The Research and Innovation Smart Specialisation Strategy, RIS3 Açores, aims to implement a model of economic development based on knowledge and innovation, for the improvement of regional effectiveness and competitiveness and to consequently reach a higher level of employment.

RIS3 Açores focuses the regional investment in three strategic areas, namely:

  • Agriculture, livestock and agribusiness;
  • Fisheries and sea;
  • Tourism.

A good practice on strategy 8 “the pre-conditions and prior history in the innovation” is the practical case of operationalization of RIS3 Açores following a multilevel approach. The establishment of the multilevel governance structure in the innovation model aims to increase the interaction between key innovation actors, namely the public sector, academia, business community and civil society. This organizational model is composed of an Executive Commission, Regional Innovation Council and RIS3 Thematic Working Groups.

They are oriented by a good governance principle of representative participation. This principle is applied by the RIS3 Açores using the methodology of “collaborative leadership” that implies involving the stakeholders on the decision process according to their skills and knowledge. The main contribution of this good practice is the intense interactive innovation model between the multiple actors at regional, national, and European levels, in order to share experiences and good practices for the production of regional innovation.

Source: DRAE Acores – Island of Innovation

Example of strategy 8A and B:

A. Prior History Awareness 

In each situation, the local & regional policy makers and managers have to take into account the prior history and special pre-conditions, which play a role on the island (Rogers, 2003. Mazzucato, 2018. Boschma, 2015). For instance, when it comes to  a sustainable energy transition, some islands with nature parks and high fluxes of bird migration, might be strongly opposed to energy generation via large wind- turbines, while others are in favor  of this option. It is important to study these elements, since the success of the TIPPING approach is dependent on a focus on such issues and solution directions, which potentially are at least open for discussion for the involved island stakeholder groups.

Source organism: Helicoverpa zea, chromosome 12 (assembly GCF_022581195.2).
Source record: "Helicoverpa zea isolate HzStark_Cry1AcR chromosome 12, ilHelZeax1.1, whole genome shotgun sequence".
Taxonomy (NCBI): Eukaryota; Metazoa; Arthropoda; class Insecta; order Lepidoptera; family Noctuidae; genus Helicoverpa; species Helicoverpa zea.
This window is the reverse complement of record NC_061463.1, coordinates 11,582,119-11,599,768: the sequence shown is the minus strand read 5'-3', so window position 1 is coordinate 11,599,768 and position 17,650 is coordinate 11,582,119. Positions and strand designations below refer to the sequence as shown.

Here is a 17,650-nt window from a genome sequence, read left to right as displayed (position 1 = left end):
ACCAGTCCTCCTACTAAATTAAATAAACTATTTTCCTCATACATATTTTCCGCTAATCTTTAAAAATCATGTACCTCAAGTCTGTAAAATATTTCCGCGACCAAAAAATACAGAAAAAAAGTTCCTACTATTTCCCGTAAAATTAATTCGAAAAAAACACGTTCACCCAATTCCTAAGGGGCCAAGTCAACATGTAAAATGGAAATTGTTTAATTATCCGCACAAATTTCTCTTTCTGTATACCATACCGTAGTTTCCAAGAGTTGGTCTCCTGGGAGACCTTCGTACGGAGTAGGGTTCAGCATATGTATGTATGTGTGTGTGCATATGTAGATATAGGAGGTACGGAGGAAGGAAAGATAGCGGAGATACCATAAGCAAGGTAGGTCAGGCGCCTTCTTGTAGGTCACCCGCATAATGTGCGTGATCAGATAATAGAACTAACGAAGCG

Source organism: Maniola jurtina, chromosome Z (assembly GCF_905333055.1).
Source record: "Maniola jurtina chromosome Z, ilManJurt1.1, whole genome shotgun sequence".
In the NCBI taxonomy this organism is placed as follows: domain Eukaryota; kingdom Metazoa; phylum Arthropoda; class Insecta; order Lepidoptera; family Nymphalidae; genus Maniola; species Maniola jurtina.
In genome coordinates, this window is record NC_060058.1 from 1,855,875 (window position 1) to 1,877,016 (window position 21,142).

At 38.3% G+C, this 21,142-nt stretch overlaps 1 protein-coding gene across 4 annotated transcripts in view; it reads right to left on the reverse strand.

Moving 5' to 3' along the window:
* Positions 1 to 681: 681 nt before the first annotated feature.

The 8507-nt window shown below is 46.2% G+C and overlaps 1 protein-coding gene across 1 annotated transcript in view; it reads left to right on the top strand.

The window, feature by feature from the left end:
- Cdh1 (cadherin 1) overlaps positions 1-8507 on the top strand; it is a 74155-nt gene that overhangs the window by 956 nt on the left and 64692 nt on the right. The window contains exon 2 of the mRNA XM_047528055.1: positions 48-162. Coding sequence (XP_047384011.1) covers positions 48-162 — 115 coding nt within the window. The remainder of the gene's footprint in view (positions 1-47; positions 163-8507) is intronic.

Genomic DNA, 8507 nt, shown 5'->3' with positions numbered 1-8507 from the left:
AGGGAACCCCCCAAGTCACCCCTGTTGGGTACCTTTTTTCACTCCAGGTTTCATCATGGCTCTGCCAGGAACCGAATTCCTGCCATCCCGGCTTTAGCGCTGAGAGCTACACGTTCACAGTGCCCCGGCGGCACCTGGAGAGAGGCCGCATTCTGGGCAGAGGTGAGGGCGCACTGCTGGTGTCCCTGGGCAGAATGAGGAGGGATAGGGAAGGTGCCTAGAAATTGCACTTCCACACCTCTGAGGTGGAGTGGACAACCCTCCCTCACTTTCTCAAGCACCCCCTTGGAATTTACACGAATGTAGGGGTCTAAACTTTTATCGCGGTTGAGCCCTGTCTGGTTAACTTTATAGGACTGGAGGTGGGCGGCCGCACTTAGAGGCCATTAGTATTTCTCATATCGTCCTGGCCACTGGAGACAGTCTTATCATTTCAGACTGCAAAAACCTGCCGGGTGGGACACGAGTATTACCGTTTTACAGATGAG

Boschma states:

History is key to understand how regions develop new growth path, as its past not only sets limits but also provides opportunities for making new combinations and diversifying into new pathways.

A historic exploration, a SWOT analysis, or further building on the outcomes of a smart specialization strategy might deliver relevant data to see where local government challenges and focus could be aimed atin the context of a specific island.

B. Climate for Local Innovation and Ambition

A central element in the TIPPING Approach is the conviction that today’s complex and unsecure innovation field requires a modern and step-by-step mix of evolving policy instruments. In that vision, cooperation, learning and probing, and facilitation are key policy concepts, where traditional regulation, legislation, and R&D subsidies alone are no longersufficient.

Compared to the traditional approach of taking winners and sectors as starting point, the modern instrument mix starts with challenges, “willers” and is mission-oriented. Moreover, instead of the initiation and execution of various more or less loose projects, a programmatic approach is considered essential, building a systematic knowledge position and -as local or regional government- helping to strengthen the regional innovation eco-infrastructure. In such a program, series of projects are well designed as systematic knowledge building blocks, allowing improvisation and flexibility, while planning via an active system of“reflective practice.”

Therefore, it is important to create a climate for local innovation and the ambition for continuous probing and learning with respect to the governance instrument mix.

Source: Adapted from Teisman (2007).

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